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Increasing interest: Everyone wants a piece of the digital pie.

What happens when the physical meets the digital?
Profile of boy wearing a black hoodie, holding the hood, staring ahead with red type projected across his face

It is over; the clothing industry is no longer limited to the sale of physical products.

Whether it’s dressing up your avatar or buying a digital outfit independently of a video game, luxury groups are betting on the virtual by going to consumers where they are: in front of their screens. In a recent article, Vogue magazine featured the Drest app, created by former Porter editor Lucy Yeomans, it combines shopping with gaming and describes itself as the first game dedicated to fashion in the luxury sector . The app offers digital and physical clothing in partnership with Gucci, Prada, and Valentino. Branding itself as “…a new creative platform combining editorial content, gamification, shopping and philanthropy to deliver a totally new interactive and immersive fashion experience…”

This is an additional video, hosted on YouTube.

The credibility of the fashion sector within the video game sector is becoming more and more palpable, especially when it comes to mobile games. The field seems to be ready to welcome, on a larger scale, the emerging market of digital clothing. Designed by companies that believe in clothing’s dematerialization, these pieces are only digital files and exist only in digital form.

One of the pioneers of the sector is an Amsterdam-based company, The Fabricant. The co-founder Kerry Murphy said,

“What’s happening today is that we’re building a virtual layer to our physical existence with social networks. But when you think about these social networks, they’re really quite sketchy in the sense that they’re only about the already established layer that we’re leading our lives towards. So what would be the next step? “.[1]
In a more fast fashion context and product specific to Gen Z aesthetics – Buffalo have one of the first virtual purchasable footwear developed in collaboration with The Fabricant.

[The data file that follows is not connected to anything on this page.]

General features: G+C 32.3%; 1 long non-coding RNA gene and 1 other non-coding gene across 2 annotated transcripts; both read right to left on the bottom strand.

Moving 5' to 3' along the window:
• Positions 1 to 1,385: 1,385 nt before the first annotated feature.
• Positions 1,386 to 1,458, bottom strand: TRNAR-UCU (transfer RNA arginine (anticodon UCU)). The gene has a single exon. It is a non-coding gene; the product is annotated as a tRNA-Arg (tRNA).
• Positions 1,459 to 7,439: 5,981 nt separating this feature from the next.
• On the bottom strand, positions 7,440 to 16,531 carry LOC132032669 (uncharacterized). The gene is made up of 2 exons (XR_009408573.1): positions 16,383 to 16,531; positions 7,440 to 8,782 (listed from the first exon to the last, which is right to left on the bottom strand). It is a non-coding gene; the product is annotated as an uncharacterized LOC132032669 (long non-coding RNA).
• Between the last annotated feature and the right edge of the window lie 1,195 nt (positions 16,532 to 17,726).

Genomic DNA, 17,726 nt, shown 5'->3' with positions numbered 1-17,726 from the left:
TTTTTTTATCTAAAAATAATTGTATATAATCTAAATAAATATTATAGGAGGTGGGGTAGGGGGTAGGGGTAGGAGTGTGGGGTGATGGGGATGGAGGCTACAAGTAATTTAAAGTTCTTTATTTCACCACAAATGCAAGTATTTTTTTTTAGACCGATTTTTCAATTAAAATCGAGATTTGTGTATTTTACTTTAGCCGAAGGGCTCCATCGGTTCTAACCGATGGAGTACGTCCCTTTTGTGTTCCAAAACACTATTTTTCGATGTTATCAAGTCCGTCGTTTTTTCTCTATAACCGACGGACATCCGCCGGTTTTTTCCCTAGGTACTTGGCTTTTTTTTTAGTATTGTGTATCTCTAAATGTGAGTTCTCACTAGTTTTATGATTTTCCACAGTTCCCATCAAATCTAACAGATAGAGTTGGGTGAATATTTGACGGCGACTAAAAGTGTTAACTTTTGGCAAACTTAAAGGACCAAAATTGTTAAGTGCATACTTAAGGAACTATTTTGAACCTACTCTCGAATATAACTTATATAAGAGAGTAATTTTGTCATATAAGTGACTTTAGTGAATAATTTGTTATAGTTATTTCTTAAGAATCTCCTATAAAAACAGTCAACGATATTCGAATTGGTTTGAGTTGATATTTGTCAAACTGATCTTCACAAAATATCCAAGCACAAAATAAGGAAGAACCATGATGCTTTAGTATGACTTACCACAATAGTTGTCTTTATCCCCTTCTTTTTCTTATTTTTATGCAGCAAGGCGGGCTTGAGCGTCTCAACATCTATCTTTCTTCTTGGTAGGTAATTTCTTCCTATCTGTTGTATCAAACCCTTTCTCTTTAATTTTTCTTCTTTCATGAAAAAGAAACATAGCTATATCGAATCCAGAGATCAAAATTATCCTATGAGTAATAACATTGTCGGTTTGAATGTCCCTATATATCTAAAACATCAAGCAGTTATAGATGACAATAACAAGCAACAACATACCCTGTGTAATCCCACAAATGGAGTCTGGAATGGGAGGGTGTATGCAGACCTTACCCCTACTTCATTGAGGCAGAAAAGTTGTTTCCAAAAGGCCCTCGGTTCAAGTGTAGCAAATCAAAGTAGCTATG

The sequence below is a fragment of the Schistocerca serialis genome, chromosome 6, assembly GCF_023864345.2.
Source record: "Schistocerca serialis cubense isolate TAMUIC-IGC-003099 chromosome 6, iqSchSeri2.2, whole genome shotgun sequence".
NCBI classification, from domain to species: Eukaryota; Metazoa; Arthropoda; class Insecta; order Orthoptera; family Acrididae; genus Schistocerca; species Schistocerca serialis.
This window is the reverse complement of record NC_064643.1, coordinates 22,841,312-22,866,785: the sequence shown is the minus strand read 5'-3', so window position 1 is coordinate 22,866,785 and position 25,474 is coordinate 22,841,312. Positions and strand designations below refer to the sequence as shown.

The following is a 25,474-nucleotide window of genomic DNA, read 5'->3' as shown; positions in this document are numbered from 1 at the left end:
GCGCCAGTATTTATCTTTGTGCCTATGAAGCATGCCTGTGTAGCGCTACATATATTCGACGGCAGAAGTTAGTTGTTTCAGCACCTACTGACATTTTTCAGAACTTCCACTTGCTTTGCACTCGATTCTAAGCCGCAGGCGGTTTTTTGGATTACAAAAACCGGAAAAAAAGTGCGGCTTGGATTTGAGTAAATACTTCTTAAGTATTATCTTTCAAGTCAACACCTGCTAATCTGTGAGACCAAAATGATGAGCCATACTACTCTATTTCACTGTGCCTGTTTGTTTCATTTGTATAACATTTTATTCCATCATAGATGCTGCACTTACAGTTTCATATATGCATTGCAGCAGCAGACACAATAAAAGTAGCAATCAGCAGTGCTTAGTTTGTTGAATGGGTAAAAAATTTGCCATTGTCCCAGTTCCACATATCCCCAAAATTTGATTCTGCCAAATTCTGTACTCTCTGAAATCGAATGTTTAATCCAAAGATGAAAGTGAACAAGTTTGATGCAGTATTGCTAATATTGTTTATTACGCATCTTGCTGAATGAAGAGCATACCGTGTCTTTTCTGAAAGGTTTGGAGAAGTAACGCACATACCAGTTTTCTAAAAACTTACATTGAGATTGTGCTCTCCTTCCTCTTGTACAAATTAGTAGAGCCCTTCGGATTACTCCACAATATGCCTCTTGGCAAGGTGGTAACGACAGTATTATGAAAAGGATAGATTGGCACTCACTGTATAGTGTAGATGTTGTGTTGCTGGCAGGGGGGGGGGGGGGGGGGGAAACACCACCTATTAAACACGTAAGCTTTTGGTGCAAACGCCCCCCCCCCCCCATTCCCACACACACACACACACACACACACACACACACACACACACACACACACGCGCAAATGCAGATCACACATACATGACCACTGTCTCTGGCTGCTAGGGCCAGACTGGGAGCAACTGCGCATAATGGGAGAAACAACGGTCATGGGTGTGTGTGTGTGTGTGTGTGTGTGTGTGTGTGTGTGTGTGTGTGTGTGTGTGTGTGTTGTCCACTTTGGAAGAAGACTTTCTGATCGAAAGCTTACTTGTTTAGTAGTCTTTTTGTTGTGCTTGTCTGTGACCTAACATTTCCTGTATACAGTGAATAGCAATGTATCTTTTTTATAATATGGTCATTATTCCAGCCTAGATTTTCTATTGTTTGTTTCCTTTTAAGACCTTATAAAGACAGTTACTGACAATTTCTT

There is a growing demand for digital fashion according to Marjorie Hernandez, CEO of Berlin-based startup Lukso. Lukso “makes it possible to create digital lives for real-life products,” said Andrea A. Abrams.
“We buy pretty much the same items today as we did in the last 50 years. However, apart from online shopping and new platforms, there have been no real innovations. How digitization will define the fashion industry has yet to be demonstrated. (…) Digital collectibles, digital fashion, and digital sneakers will be a huge market soon.” [2]

Luxury fashion house Gucci has recently launched a line of augmented reality sneakers. To create the sneakers, Gucci has collaborated with Wanna, a Belarus-based fashion-tech company. Wanna has previously worked with other fashion brands like Reebok and Puma and is known for creating 3D models through AR. They also worked on the Gucci app, which enables people to try on pairs of shoes through AR. [3]

The Rise of interest in digital products

The growing interest from Fashion brands is clear. They are interested in this industry because they face one of their biggest challenges: maintaining relevance in a rapidly changing industry by consistently engaging with consumers in new and innovative ways.

Moreover, the future of esports will be powered by smartphone gaming – People won’t always be able to own a PlayStation or a personal computer. People can’t carry their PCs and Playstations everywhere, which will further reduce barriers to entry and allow even more gamers and fans to pour in. The mobile gaming segment is set to make up 45% of the total global games market this year. That popularity is already spilling over into some competitive spaces, as China already has a thriving mobile esports scene.

Experts explained something interesting: investment banking had given them crucial insight into how financial institutions use natural language processing algorithms to analyze large amounts of online data from Twitter to predict market and stock price shifts. Applying this concept to fashion, they explained that the Gen Z community’s online interactions have notable language traits. These can be analyzed to determine preference for certain products and other key factors defining the next fashion trends. The e-commerce fashion retailer Stitch Fix reached profitability in the increasingly crowded fashion space thanks to this technology.

(For example – So by extracting this information, brands are able to target specific consumer groups and better define and predict future trends and production output of both digital and physical products. The scope is huge because it could influence the colour or print of a whole collection so that means it could directly impact how designers develop collections. And could redefine the role of the designer – we already see luxury brands advertising for more digital skilled and digital data researchers)

The rise of the digital human is on both sides – the consumer and the producer.


  • Have you seen digital products?
  • Would they buy digital garments?
  • Do you or anyone you know work in or create digital products?

Share your answers with your peers in the comments below.


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Fashion and Gaming: How Luxury Fashion Brands Use Gamification

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